herring-gull defined in 1930 year

herring-gull - Herring-Gull;
herring-gull - Bill yellow; legs and feet flesh-colour; mantle grey; head, tail, and lower parts white; outer primaries black. Length, twenty-four inches.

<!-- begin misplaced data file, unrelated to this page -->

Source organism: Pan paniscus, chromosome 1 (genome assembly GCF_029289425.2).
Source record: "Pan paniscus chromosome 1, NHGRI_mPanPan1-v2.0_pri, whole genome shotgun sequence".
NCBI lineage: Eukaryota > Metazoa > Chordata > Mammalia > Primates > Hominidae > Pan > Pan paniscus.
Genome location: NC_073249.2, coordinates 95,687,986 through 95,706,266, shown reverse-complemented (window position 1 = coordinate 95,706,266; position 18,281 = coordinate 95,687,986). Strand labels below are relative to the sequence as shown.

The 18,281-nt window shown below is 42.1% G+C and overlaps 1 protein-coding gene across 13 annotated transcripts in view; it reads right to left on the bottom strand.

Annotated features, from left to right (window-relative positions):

The herring-gull, which derives its name from its habit of follow- the shoals of herrings, is common on our coasts throughout the year. Like most gulls, it searches the shore at ebb-tide for stranded marine animals, dead and alive, and garbage of all kinds. It quarrels with ravens and crows over the carcass of a dead sheep, and, like the raven, is a plunderer of eggs and young birds from the cliffs. It is often seen at a distance from the sea, roaming over tha moors in search of prey or carrion; and it also feeds on insects and, like the black-headed gull, sometimes follows the plough to pick up worms and grubs. It nests on precipitous, rocky shores, usually making choice of the summit or upper ledges. It also breeds on flat islands, sometimes in company with the lesser black-backed gull, which it resembles in size and general appearance. It usually breeds in communities, but is not so strictly gregarious as most gulls at this season. The nest, which is usually somewhat bulky, is composed of seaweed and herbage, and lined with dry grass. Three eggs are laid, stone-colour or light olive-brown, spotted and blotched with dark umber.

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